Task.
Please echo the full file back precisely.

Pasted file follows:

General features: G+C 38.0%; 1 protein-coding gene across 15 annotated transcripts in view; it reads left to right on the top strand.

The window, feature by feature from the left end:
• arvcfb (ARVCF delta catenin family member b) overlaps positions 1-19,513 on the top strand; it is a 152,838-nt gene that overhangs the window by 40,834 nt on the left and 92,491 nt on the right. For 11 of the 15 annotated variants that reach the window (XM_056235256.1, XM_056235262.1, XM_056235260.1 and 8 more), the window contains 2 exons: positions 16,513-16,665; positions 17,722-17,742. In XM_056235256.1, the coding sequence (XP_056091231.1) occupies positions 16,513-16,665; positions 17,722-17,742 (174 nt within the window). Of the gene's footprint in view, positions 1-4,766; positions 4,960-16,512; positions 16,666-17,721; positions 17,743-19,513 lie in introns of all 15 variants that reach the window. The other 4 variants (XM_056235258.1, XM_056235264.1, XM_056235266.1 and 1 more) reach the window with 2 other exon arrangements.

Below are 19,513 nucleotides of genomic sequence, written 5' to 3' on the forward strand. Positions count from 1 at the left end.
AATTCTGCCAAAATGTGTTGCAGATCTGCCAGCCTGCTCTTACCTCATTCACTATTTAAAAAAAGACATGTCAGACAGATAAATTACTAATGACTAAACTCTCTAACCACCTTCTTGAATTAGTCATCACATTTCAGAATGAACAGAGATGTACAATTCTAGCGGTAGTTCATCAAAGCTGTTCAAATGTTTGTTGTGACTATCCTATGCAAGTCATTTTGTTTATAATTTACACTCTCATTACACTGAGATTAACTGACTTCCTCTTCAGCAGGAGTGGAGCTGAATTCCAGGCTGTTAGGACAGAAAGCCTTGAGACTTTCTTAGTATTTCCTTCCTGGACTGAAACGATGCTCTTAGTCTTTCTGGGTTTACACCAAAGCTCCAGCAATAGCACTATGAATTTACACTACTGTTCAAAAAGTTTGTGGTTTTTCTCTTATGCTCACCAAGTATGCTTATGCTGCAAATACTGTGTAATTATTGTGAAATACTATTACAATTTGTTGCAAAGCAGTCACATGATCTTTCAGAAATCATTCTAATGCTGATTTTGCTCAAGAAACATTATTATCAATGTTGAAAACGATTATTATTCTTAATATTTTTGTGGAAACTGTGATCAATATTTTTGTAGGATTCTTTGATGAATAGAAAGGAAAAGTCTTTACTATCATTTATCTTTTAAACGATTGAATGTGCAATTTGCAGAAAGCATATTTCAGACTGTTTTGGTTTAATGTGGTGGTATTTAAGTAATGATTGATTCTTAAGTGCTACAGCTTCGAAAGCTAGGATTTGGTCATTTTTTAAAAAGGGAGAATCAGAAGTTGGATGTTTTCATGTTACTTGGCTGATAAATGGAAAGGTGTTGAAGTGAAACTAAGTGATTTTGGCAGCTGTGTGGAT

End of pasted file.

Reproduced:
General features: G+C 38.0%; 1 protein-coding gene across 15 annotated transcripts in view; it reads left to right on the top strand.

The window, feature by feature from the left end:
• arvcfb (ARVCF delta catenin family member b) overlaps positions 1-19,513 on the top strand; it is a 152,838-nt gene that overhangs the window by 40,834 nt on the left and 92,491 nt on the right. For 11 of the 15 annotated variants that reach the window (XM_056235256.1, XM_056235262.1, XM_056235260.1 and 8 more), the window contains 2 exons: positions 16,513-16,665; positions 17,722-17,742. In XM_056235256.1, the coding sequence (XP_056091231.1) occupies positions 16,513-16,665; positions 17,722-17,742 (174 nt within the window). Of the gene's footprint in view, positions 1-4,766; positions 4,960-16,512; positions 16,666-17,721; positions 17,743-19,513 lie in introns of all 15 variants that reach the window. The other 4 variants (XM_056235258.1, XM_056235264.1, XM_056235266.1 and 1 more) reach the window with 2 other exon arrangements.

Below are 19,513 nucleotides of genomic sequence, written 5' to 3' on the forward strand. Positions count from 1 at the left end.
AATTCTGCCAAAATGTGTTGCAGATCTGCCAGCCTGCTCTTACCTCATTCACTATTTAAAAAAAGACATGTCAGACAGATAAATTACTAATGACTAAACTCTCTAACCACCTTCTTGAATTAGTCATCACATTTCAGAATGAACAGAGATGTACAATTCTAGCGGTAGTTCATCAAAGCTGTTCAAATGTTTGTTGTGACTATCCTATGCAAGTCATTTTGTTTATAATTTACACTCTCATTACACTGAGATTAACTGACTTCCTCTTCAGCAGGAGTGGAGCTGAATTCCAGGCTGTTAGGACAGAAAGCCTTGAGACTTTCTTAGTATTTCCTTCCTGGACTGAAACGATGCTCTTAGTCTTTCTGGGTTTACACCAAAGCTCCAGCAATAGCACTATGAATTTACACTACTGTTCAAAAAGTTTGTGGTTTTTCTCTTATGCTCACCAAGTATGCTTATGCTGCAAATACTGTGTAATTATTGTGAAATACTATTACAATTTGTTGCAAAGCAGTCACATGATCTTTCAGAAATCATTCTAATGCTGATTTTGCTCAAGAAACATTATTATCAATGTTGAAAACGATTATTATTCTTAATATTTTTGTGGAAACTGTGATCAATATTTTTGTAGGATTCTTTGATGAATAGAAAGGAAAAGTCTTTACTATCATTTATCTTTTAAACGATTGAATGTGCAATTTGCAGAAAGCATATTTCAGACTGTTTTGGTTTAATGTGGTGGTATTTAAGTAATGATTGATTCTTAAGTGCTACAGCTTCGAAAGCTAGGATTTGGTCATTTTTTAAAAAGGGAGAATCAGAAGTTGGATGTTTTCATGTTACTTGGCTGATAAATGGAAAGGTGTTGAAGTGAAACTAAGTGATTTTGGCAGCTGTGTGGAT